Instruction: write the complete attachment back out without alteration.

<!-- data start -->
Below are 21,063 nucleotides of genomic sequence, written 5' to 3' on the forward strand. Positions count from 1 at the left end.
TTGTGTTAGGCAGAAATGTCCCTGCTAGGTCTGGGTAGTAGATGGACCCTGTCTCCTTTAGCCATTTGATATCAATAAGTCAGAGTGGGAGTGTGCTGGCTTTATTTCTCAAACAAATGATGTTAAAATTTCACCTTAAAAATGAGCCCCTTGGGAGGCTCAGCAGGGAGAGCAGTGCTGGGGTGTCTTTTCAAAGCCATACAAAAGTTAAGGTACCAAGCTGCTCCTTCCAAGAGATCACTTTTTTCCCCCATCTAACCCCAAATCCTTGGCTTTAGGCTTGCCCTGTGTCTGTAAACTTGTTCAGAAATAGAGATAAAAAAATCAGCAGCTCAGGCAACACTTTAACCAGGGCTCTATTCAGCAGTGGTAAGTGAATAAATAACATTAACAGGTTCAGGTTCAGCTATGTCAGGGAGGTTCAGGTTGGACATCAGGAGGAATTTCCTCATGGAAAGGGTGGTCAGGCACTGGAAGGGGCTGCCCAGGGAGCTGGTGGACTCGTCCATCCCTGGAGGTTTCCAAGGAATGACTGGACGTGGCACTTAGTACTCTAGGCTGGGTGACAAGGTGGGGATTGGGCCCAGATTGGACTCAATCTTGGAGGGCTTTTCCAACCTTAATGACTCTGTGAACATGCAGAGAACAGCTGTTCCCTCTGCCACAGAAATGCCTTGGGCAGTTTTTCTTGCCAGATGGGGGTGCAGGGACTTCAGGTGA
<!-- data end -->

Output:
Below are 21,063 nucleotides of genomic sequence, written 5' to 3' on the forward strand. Positions count from 1 at the left end.
TTGTGTTAGGCAGAAATGTCCCTGCTAGGTCTGGGTAGTAGATGGACCCTGTCTCCTTTAGCCATTTGATATCAATAAGTCAGAGTGGGAGTGTGCTGGCTTTATTTCTCAAACAAATGATGTTAAAATTTCACCTTAAAAATGAGCCCCTTGGGAGGCTCAGCAGGGAGAGCAGTGCTGGGGTGTCTTTTCAAAGCCATACAAAAGTTAAGGTACCAAGCTGCTCCTTCCAAGAGATCACTTTTTTCCCCCATCTAACCCCAAATCCTTGGCTTTAGGCTTGCCCTGTGTCTGTAAACTTGTTCAGAAATAGAGATAAAAAAATCAGCAGCTCAGGCAACACTTTAACCAGGGCTCTATTCAGCAGTGGTAAGTGAATAAATAACATTAACAGGTTCAGGTTCAGCTATGTCAGGGAGGTTCAGGTTGGACATCAGGAGGAATTTCCTCATGGAAAGGGTGGTCAGGCACTGGAAGGGGCTGCCCAGGGAGCTGGTGGACTCGTCCATCCCTGGAGGTTTCCAAGGAATGACTGGACGTGGCACTTAGTACTCTAGGCTGGGTGACAAGGTGGGGATTGGGCCCAGATTGGACTCAATCTTGGAGGGCTTTTCCAACCTTAATGACTCTGTGAACATGCAGAGAACAGCTGTTCCCTCTGCCACAGAAATGCCTTGGGCAGTTTTTCTTGCCAGATGGGGGTGCAGGGACTTCAGGTGA